Food & Beverage
Controlling air humidity is an indispensable measure in many aspects of life. While optimal humidity ranges may vary from one industry to another, creating stable humidity environments is invaluable when preserving product value, improving equipment and employee productivity, and establishing comfortable and healthy environments for building occupants, all of which have an impact on your business's bottom-line profitability.
Since wood is naturally hydroscopic – able to readily absorb and release moisture depending on the humidity level it is stored with in – it is important to sustain a stable environment between 40-60% relative humidity (RH).
When air is heated, humidity levels often drop to as little as 10% RH or less. RH levels under 40% reduce moisture content, leading to changes in wood dimensions. Dimensional changes can affect all aspects of a wood's size. Dried out wood blanks or parts can shrink, cup or warp, check, and split, causing a host of problems when the wood 's shape or size no longer fits proper dimensions for planing, shaping, or assembly. Once the damage is done, it is usually impossible to correct it.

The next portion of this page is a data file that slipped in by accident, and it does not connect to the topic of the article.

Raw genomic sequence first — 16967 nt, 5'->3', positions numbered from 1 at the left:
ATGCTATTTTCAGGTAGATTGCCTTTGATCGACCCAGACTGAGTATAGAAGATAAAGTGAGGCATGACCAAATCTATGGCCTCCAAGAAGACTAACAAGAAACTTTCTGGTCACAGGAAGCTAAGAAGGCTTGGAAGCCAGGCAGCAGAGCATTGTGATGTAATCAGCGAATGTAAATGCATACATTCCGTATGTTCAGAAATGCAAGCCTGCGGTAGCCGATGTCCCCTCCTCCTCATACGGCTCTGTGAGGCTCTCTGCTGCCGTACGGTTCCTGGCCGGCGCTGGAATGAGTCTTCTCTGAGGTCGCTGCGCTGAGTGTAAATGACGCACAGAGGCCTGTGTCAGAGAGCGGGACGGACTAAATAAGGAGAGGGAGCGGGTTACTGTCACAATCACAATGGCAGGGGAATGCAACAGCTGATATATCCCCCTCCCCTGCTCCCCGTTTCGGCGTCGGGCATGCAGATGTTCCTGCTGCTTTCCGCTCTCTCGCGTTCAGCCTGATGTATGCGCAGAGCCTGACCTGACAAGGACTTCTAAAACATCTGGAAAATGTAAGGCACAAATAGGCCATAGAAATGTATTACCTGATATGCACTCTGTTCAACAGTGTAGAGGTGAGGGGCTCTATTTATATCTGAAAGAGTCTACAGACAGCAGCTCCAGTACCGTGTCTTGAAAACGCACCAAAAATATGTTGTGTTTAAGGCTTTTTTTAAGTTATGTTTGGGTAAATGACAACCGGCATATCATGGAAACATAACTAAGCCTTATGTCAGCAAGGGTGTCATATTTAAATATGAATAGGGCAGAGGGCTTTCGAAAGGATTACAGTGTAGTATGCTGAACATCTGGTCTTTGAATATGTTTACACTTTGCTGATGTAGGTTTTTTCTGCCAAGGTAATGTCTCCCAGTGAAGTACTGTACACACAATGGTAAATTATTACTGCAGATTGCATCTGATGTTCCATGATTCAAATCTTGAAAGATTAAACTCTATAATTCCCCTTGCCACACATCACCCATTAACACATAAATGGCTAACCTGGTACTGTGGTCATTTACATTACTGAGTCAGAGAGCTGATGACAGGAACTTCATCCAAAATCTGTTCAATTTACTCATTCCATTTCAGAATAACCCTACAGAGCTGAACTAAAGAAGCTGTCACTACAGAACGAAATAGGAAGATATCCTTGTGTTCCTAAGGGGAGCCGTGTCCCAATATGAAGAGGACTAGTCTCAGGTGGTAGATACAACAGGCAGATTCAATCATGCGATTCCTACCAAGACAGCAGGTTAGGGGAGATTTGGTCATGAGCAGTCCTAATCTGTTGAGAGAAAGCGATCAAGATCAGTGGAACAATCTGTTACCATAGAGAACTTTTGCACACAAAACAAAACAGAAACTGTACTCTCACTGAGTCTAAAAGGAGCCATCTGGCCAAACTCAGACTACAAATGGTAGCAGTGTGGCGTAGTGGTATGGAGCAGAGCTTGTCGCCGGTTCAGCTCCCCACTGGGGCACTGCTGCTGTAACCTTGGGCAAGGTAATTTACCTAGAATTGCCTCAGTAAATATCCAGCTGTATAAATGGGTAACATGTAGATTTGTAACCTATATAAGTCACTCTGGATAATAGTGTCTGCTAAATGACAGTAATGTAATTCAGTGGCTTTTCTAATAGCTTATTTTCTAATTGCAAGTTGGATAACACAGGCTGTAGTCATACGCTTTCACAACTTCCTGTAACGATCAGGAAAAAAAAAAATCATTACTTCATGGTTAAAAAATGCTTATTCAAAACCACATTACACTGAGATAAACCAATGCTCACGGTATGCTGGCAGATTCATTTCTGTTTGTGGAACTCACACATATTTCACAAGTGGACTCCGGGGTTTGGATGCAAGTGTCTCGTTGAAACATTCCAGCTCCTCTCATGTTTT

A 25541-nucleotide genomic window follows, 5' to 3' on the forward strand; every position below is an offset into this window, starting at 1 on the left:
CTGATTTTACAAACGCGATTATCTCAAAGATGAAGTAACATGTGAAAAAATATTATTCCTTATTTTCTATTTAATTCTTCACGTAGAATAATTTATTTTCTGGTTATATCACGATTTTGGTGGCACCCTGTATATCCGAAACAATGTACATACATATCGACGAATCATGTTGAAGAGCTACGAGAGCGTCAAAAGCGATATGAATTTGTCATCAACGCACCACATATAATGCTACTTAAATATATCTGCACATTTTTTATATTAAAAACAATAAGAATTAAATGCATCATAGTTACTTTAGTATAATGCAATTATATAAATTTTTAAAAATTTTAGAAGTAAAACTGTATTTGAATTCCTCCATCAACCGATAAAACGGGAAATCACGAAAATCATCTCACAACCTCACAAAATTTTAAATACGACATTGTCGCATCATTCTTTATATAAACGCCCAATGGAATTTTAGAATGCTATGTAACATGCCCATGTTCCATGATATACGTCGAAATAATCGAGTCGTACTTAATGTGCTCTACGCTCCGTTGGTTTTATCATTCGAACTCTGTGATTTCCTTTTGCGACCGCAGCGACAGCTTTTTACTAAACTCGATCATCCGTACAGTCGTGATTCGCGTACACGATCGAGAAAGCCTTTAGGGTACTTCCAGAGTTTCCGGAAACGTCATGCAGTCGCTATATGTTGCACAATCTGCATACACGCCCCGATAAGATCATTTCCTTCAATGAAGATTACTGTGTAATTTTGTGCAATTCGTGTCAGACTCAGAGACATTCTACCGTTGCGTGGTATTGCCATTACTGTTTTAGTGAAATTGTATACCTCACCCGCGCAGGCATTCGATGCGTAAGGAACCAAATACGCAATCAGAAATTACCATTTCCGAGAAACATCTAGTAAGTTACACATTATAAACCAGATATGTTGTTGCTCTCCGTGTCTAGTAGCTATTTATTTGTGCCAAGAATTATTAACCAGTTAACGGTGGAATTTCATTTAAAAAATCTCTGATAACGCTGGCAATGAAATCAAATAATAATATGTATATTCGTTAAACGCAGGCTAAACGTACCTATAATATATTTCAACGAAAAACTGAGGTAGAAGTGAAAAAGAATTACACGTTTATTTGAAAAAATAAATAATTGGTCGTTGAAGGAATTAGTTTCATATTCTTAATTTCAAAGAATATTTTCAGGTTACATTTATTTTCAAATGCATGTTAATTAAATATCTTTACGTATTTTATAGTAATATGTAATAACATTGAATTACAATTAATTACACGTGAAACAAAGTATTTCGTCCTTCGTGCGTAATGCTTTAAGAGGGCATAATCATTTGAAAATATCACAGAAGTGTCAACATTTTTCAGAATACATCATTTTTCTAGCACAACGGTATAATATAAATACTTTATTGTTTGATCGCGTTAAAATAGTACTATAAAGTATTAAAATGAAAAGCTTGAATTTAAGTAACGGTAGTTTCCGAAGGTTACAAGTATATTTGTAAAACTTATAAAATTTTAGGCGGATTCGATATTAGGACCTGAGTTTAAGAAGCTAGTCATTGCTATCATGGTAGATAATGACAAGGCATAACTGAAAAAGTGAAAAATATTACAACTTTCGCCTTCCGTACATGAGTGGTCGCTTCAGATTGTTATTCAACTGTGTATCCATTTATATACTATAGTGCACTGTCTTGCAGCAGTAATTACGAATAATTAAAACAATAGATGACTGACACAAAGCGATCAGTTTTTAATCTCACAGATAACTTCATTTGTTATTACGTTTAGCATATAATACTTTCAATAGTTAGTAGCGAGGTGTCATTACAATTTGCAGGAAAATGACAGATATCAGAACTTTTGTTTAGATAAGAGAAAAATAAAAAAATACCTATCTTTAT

Gluing and laminating issues are common. Glues often do not cure as completely and uniformly in dry conditions. Ill-fitting pieces also are frequently subject to gluing problems. Dry air can often lead to glue joints separating or veneers popping off the base wood as dimensions change, or pieces twist or " pop."
At the production line, it is also likely to see reduced machine speeds, increased stops, machine settings issues and problems with production quality. This leads to predictable drops in production efficiency, increased machine and tool wear and tear, and a higher number of part rejects. Static electricity problems in a woodworking environment occur when dry air causes surfaces to become charged with static electricity. It causes a variety of problems, including dust fires and static explosions. In some cases, static electricity can also affect the way paints and finishes adhere to the wood.
Studies reveal benefits to health and comfort when working in properly humidified environments. Prolonged exposure to low humidity can result in health problems for many organs (brain, kidneys, circulation, skin, and eyes) and reduced resistance against chronic and acute airborne pollution, respiratory infections, and allergies. Maintaining the optimum humidity in a workplace improves employee health, which in turn reduces absenteeism and enhances productivity.
All these problems can be avoided or minimized by maintaining humidity levels at 40% to 60% RH in your woodworking environment, including your office, warehouse, and manufacturing/finishing departments.
Condair understands the intricate relationship and delicate balance of humidity required for the woodworking industry. Team with our experts to achieve a fully functioning production process while implementing energy-saving techniques and a healthy environment for your employees.